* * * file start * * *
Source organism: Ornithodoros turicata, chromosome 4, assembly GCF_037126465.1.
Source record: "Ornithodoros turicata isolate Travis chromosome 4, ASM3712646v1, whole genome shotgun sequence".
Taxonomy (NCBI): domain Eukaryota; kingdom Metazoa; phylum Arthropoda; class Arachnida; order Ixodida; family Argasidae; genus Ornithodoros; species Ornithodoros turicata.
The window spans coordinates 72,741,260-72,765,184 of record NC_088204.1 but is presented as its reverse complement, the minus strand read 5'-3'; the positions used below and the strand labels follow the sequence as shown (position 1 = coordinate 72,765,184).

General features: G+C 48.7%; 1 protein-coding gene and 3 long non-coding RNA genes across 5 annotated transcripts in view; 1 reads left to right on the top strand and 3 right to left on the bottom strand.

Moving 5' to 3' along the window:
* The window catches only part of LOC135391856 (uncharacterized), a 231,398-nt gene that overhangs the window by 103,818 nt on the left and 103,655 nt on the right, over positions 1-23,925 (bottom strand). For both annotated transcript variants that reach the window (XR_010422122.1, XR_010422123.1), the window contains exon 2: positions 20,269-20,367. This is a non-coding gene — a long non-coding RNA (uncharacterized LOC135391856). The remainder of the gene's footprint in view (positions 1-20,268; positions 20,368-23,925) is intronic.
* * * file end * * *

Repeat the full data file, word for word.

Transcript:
Source organism: Ornithodoros turicata, chromosome 4, assembly GCF_037126465.1.
Source record: "Ornithodoros turicata isolate Travis chromosome 4, ASM3712646v1, whole genome shotgun sequence".
Taxonomy (NCBI): domain Eukaryota; kingdom Metazoa; phylum Arthropoda; class Arachnida; order Ixodida; family Argasidae; genus Ornithodoros; species Ornithodoros turicata.
The window spans coordinates 72,741,260-72,765,184 of record NC_088204.1 but is presented as its reverse complement, the minus strand read 5'-3'; the positions used below and the strand labels follow the sequence as shown (position 1 = coordinate 72,765,184).

General features: G+C 48.7%; 1 protein-coding gene and 3 long non-coding RNA genes across 5 annotated transcripts in view; 1 reads left to right on the top strand and 3 right to left on the bottom strand.

Moving 5' to 3' along the window:
* The window catches only part of LOC135391856 (uncharacterized), a 231,398-nt gene that overhangs the window by 103,818 nt on the left and 103,655 nt on the right, over positions 1-23,925 (bottom strand). For both annotated transcript variants that reach the window (XR_010422122.1, XR_010422123.1), the window contains exon 2: positions 20,269-20,367. This is a non-coding gene — a long non-coding RNA (uncharacterized LOC135391856). The remainder of the gene's footprint in view (positions 1-20,268; positions 20,368-23,925) is intronic.